• Crawford County: call CHAPS at 814-337-2372
  • Dauphin County: call the crisis line at UPMC 800-300-9558
  • Erie County: call the crisis hotline at 800-300-9558
  • Forest and Warren County: call 814-726-8413 (8:30-5:00pm)  800-406-1255 (after 5pm, weekends and holidays)
  • Green County: call SPHS CARE Center crisis hotline 800-417-9460
  • Lawrence County: call crisis hotline at 724-652-9000
  • Mercer County: call Mercer County Crisis Intervention at 724-662-2227
  • Washington County: call the crisis hotline at 877-225-3567
  • York County: call York Hospital Crisis Intervention Services at 717-851-5320

You DO NOT need to be suicidal or in crisis to call.

For further information, visit the UPMC site.

Early Intervention Services During COVID-19

Tele-intervention services are now available: call the CONNECT helpline, 1-800-692-7288 or email the Office of Child Development and Early Learning Center at [email protected].

Self-Care While Social Distancing

Anxiety and Coping with COVID Stress

We’re all on edge due to Coronavirus uncertainty. Disruptions to our “normal” school and work schedules, financial distress, health concerns, food insecurity . . . the list goes on and on.

Experts say that dealing with your own stress is the first step in helping your kids. When kids see their parents in an anxious state, they can’t help but feel anxiety themselves. We can help them learn to cope with this anxiety, teaching them healthy behaviors through daily modeling.

Read More. . .

Disappointed? Tools for Coping

Coronavirus has given way to overwhelming disappointment: so many cancelled events, so much disruption to daily life, so many school-work-store closings…

As parents, our first impulse is to downplay the disappointment: “It’s not a big deal,” or “So many people have it worse.” But kids need to share their feelings and adults can help most by listening.

Kids, especially younger ones, don’t have the perspective adults have of dealing with life’s disappointments. Read more

Online Support for Parents and Caregivers

Partnership for Drug-Free Kids announces their online support community gatherings are moving to new times. Join their free, live online gathering to discuss real-life issues and common concerns families are facing in these unique and uncertain times.

  • Mondays, Tuesdays and Wednesdays: 8-9 pm ET/5-6 pm PT
  • Saturdays: 11 am-noon ET/8-9 am PT

Learn more

The online support community is for parents and caregivers who may have children experimenting with, or dependent on, substances. Hosted by specially trained parent coaches, with clinical support from helpline staff, they’ll discuss ways to talk with your child so they listen, establish healthy limits and consequences, and practice self-care.  

Resources for Older Adults

Pennsylvania Area Agency on Aging has resources for Older Adults, with specific focus on COVID-19, including signs and symptoms and where to go for help. For the most accurate and timely information regarding COVID-19 in Pennsylvania, visit the Pennsylvania Department of Health’s COVID-19 Resource Page or call 1-877-PA-HEALTH (1-877-724-3258).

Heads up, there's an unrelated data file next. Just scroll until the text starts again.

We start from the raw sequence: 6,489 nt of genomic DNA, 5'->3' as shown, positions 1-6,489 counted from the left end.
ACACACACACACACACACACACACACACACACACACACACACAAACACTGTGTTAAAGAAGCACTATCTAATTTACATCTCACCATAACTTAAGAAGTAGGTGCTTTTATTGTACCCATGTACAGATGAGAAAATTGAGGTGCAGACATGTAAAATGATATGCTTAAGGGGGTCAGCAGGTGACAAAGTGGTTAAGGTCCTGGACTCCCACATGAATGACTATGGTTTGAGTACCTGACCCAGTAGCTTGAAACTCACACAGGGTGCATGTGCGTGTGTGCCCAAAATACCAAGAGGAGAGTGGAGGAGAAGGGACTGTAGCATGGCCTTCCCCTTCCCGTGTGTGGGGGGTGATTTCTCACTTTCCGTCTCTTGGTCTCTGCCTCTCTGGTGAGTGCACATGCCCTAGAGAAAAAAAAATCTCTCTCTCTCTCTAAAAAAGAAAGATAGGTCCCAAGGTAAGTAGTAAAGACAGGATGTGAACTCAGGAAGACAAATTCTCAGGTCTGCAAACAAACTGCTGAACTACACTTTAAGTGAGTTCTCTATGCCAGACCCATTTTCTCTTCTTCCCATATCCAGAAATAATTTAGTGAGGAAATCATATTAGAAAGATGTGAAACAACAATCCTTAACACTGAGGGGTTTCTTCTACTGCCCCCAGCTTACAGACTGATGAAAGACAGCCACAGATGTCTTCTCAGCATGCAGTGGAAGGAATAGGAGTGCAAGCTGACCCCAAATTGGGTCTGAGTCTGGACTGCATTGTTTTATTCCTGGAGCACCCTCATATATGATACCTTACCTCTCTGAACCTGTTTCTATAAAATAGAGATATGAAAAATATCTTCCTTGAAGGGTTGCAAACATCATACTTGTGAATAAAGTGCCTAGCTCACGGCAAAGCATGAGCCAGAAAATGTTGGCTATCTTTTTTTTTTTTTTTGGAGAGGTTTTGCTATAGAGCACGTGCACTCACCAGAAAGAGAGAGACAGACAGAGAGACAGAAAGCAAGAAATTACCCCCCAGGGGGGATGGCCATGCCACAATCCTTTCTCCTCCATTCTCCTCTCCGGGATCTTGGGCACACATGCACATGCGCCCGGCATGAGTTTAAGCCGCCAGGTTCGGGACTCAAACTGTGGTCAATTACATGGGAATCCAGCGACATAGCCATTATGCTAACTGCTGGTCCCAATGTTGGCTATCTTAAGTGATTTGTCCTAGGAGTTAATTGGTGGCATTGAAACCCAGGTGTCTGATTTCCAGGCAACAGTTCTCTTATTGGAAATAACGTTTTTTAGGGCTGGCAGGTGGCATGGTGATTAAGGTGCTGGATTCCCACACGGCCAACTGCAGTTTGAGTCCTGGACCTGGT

COVID-19: Help in Accessing Critical Medications for Your Loved One

If your loved one is considering or using pharmacotherapy, also known as medication-assisted treatment, to treat their opioid use disorder, you may be wondering how COVID-19 will impact their ability to get these critical medications. Read on

Teletherapy – 4 Quick Steps to Get Started

The use of teletherapy as a way of assisting clients has continued to become an important way to offer services. Geographical barriers, health concerns and transportation limits have resulted in the need for virtual communication. The current COVID-19 situation that we are all experiencing has amplified this need to a point where teletherapy is now vital to maintain the counselor-client connection. This recording will address ways to quickly get up & running to be able to offer services.

7 Ways Your Teen Can De-Stress

The school year–especially this one affected by COVID-19 closures–can be very stressful for teens. Many turn to unhealthy, potentially dangerous, ways to deal with their stress. Help your teen by encouraging healthy habits. Here are seven ways for teens to deal with stress.

Helping Kids Through the Coronavirus Crisis

Here are tips from Child Mind Institute’s clinicians to help calm fears, manage stress and keep the peace.

Keep routines in place: The experts all agree that setting and sticking to a regular schedule is key, even when you’re all at home all day. Kids should get up, eat and go to bed at their normal times. Consistency and structure are calming during times of stress.

Be creative about new activities–and exercise: Build in activities that help everyone get some exercise (without contact with other kids or things touched by other kids, like playground equipment). Take a daily family walk or bike ride or do yoga — great ways to let kids burn off energy and make sure everyone is staying active.

Manage your own anxiety: It’s completely understandable to be anxious right now (how could we not be?) but how we manage that anxiety has a big impact on our kids. Keeping your worries in check will help your whole family navigate this uncertain situation as easily as possible.

Limit consumption of news: Turn the TV off and mute or unfollow friends or co-workers who are prone to sharing panic-inducing posts.

Stay in touch virtually: Keep your support network strong, even when you’re only able to call or text friends and family. Let kids use social media (within reason) and Skype or FaceTime to stay connected to peers even if they aren’t usually allowed to do so.

Make plans: Making plans helps you visualize the near future.  Even better, assign kids tasks that will help them feel that they are part of the plan and making a valuable contribution to the family.

Keep it positive:  For example, “It’s so cool to have everyone home together. We’re going to have good time! Remember, though, we’ll still be doing work and sticking to a regular schedule.”

Keep kids in the loop–but keep it simple: Unless kids ask specifically, there’s no reason to volunteer information that might worry them.

Ask for–and accept–help: If you have a partner at home, agree that you’ll trade off when it comes to childcare. Especially if one or both of you are working from home and have younger children. That way everyone gets a break and some breathing room. Everyone who can pitch in, should. Give kids age appropriate jobs. Working as a team will help your whole family stay busy and make sure no one person is overwhelmed.

Read the entire article from Child Mind Institute

AA Meetings Offered via Phone or Web

Online and/or phone meetings for Alcoholics Anonymous are offered daily at various times. Instructions for connecting are provided.

See the entire list here.

NA by Phone Meetings

Narcotics Anonymous announces updates to its Meetings via Phone Conference. Many opportunities are offered and instructions for connecting are included.

View the entire meeting list here.